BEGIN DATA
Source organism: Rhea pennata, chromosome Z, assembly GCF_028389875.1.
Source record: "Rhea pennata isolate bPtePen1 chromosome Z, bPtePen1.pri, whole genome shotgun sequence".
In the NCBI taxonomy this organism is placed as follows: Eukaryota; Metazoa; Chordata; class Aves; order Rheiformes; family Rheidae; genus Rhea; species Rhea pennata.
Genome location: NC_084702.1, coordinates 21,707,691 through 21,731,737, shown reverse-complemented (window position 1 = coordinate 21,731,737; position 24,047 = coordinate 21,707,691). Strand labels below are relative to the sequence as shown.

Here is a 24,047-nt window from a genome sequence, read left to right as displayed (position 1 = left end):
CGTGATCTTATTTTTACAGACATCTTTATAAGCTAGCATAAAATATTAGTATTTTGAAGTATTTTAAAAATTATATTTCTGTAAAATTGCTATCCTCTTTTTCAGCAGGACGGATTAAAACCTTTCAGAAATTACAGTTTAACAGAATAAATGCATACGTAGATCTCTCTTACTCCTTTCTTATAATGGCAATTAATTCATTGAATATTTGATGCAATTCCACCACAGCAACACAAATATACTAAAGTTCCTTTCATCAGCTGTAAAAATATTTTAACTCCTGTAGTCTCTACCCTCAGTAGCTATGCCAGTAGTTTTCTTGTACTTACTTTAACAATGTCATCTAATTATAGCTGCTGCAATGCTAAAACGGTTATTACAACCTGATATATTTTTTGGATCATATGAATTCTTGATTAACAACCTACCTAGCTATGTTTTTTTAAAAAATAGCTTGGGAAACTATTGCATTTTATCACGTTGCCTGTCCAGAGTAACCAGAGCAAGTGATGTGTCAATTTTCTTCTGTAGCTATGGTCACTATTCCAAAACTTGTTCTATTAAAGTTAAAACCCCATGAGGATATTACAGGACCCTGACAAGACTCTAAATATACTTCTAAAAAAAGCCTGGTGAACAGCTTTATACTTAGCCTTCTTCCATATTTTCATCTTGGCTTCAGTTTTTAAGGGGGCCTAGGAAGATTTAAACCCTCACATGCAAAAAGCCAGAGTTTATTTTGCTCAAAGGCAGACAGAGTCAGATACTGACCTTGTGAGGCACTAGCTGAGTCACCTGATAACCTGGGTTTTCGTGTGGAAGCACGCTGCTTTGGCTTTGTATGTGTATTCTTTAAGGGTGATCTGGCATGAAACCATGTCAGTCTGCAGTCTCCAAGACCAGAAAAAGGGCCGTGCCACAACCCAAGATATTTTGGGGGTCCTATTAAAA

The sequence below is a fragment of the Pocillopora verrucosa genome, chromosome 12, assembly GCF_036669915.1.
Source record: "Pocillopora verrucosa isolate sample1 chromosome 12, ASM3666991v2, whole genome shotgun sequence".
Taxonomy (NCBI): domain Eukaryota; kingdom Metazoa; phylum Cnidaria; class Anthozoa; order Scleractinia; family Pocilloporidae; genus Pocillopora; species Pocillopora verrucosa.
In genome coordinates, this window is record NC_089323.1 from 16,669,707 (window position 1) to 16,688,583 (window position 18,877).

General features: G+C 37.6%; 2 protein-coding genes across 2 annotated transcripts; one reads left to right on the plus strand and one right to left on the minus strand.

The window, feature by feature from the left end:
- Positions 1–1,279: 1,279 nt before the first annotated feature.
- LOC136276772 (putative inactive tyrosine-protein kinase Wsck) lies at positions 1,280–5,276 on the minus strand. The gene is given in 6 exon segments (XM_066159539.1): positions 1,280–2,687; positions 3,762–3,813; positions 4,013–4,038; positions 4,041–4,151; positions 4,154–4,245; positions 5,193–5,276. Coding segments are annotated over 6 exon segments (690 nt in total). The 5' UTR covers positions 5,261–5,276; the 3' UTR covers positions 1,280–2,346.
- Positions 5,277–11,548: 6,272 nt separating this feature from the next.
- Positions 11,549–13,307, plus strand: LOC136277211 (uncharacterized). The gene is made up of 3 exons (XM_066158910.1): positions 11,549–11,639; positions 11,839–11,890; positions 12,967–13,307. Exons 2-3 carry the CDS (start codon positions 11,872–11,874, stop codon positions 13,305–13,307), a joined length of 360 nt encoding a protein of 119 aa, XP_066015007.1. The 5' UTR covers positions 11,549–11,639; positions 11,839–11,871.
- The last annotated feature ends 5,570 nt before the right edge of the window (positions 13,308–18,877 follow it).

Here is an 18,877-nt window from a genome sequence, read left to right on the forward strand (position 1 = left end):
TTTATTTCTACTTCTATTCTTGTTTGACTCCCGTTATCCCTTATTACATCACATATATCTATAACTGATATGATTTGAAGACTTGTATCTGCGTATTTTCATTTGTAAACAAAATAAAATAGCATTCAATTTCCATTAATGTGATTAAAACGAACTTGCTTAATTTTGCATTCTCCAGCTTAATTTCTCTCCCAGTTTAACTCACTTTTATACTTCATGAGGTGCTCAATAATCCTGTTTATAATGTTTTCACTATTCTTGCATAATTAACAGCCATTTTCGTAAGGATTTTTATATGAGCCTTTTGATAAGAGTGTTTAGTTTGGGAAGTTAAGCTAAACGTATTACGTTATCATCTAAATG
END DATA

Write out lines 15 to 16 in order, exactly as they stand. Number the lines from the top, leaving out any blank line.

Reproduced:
- Positions 5,277–11,548: 6,272 nt separating this feature from the next.
- Positions 11,549–13,307, plus strand: LOC136277211 (uncharacterized). The gene is made up of 3 exons (XM_066158910.1): positions 11,549–11,639; positions 11,839–11,890; positions 12,967–13,307. Exons 2-3 carry the CDS (start codon positions 11,872–11,874, stop codon positions 13,305–13,307), a joined length of 360 nt encoding a protein of 119 aa, XP_066015007.1. The 5' UTR covers positions 11,549–11,639; positions 11,839–11,871.